Therapy session and what hub and I are doing

Discussion in 'General Parenting' started by MidwestMom, Dec 18, 2010.

  1. SomewhereOutThere

    SomewhereOutThere Well-Known Member

    The therapist was pretty good. I've known her for a long time. Basically, she emphasized that hub and I have to be on the same page and that it is always a no-no for him to be disrespectful to my point of view in front of the k ids. I think he gets it. He really doesn't want me to leave.

    At 11am we are having a family meeting in which Jumper and Sonic will learn new rules. If either of them breaks a rule, including minor disrespect rules (Jumper needs a firm hand right now) they lose their most beloved possessions for twenty-four hours. For Sonic, that's his videogames, but he doesn't mouth off much and if I ask him to do something, he usually will. For Jumper:

    1/No basketball practice or games if she has any outstanding homework. She has to finish it first.

    2/24 hrs. off her cell phone (this will k ill her) if she disregards something I tell her to do. It's automatic and non-negotiable. She can also lose basketball privileges. She will also have to do chores, which she hates, such as washing the dishes (we have no dishwasher). Sonic has to do them too, although he already does do some. And hub has to back me up.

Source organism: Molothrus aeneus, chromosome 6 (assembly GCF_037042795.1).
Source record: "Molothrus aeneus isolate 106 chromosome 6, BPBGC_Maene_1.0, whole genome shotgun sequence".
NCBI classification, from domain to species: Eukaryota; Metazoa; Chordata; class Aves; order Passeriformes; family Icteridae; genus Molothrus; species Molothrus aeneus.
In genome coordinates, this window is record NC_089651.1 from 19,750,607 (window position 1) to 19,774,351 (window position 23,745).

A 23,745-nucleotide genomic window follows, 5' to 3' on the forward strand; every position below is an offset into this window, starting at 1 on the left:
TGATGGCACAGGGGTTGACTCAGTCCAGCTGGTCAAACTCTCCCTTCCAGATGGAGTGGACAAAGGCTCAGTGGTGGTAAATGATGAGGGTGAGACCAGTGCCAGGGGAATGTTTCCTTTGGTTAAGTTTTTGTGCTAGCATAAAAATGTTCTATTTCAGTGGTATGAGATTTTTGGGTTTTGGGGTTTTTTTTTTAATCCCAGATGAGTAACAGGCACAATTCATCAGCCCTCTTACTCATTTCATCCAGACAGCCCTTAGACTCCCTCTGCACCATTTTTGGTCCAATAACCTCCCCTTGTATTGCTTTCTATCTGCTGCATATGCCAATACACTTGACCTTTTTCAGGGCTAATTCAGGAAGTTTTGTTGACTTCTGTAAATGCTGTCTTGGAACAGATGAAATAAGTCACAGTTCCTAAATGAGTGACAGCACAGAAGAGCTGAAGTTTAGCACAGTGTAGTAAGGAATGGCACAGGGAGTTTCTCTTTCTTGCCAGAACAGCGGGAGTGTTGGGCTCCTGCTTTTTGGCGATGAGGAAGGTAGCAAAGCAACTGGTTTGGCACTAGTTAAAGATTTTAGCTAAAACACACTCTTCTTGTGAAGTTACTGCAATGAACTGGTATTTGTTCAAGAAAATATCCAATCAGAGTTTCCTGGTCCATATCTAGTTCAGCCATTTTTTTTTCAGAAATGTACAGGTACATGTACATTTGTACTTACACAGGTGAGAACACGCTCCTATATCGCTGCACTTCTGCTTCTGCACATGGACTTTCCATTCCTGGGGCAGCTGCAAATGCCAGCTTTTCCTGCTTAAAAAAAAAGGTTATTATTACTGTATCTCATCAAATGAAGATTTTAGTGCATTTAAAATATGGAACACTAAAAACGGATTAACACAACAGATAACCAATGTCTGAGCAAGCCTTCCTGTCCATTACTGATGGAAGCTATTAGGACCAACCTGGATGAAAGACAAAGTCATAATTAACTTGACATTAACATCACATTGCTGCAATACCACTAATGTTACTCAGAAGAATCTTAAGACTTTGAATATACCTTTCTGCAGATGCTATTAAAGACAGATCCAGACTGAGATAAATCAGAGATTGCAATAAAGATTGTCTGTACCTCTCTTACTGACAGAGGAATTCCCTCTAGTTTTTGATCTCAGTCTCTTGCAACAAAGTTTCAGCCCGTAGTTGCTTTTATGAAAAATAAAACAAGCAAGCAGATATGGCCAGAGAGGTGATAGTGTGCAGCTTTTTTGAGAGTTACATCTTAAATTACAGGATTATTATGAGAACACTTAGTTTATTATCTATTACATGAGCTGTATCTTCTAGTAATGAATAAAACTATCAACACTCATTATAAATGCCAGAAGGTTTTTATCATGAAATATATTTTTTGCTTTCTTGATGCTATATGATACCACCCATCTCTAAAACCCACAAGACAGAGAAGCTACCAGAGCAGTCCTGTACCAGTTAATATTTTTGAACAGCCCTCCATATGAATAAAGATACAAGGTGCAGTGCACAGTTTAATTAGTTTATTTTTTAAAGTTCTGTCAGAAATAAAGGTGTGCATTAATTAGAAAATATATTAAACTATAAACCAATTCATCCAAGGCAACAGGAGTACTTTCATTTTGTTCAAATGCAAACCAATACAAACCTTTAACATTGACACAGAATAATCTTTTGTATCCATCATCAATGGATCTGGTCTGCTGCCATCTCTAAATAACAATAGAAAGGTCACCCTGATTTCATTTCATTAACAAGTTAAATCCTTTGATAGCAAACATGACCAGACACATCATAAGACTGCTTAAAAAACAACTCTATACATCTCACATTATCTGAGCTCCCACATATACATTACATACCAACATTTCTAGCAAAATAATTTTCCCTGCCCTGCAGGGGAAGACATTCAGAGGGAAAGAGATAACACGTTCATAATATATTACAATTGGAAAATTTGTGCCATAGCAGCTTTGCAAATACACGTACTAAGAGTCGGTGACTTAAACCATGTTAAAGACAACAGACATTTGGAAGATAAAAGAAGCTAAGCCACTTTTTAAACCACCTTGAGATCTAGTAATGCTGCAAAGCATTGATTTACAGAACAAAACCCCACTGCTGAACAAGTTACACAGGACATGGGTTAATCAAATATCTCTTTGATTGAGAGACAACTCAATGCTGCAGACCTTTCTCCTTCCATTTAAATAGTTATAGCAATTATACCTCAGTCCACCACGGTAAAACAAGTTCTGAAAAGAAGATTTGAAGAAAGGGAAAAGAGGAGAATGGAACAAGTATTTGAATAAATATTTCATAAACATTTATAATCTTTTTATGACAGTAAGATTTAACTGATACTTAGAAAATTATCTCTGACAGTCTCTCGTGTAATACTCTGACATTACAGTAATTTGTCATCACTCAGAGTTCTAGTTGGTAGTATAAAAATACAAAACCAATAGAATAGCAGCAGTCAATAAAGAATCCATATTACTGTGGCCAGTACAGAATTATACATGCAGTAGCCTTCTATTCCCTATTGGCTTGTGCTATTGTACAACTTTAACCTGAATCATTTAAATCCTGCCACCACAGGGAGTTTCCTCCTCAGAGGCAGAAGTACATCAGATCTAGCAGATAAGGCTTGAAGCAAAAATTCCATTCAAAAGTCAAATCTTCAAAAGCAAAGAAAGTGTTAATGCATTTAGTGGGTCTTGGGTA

Jumper is not a hard child to get to tow the line. But you have to stick to consequences. We'll see how it goes. Any other suggestions are welcome.
  2. DDD

    DDD Well-Known Member

    Sounds like good news. Getting on the same page is paramount for family function. Fingers crossed it works smoothly.
    With Jumper I wonder about choosing basketball as the consequence. If she is part of a team her absence will impact her teammates and her Coach. When we were competitive sports parenting the team participation and responsibilities taught life lessons that were very important. If she values her social life would missing parties and sleepovers etc. serve as a more effective lesson? Very obviously you and husband are the ones in charge, lol, but thought I would kick in my thoughts. Good luck to your entire family. DDD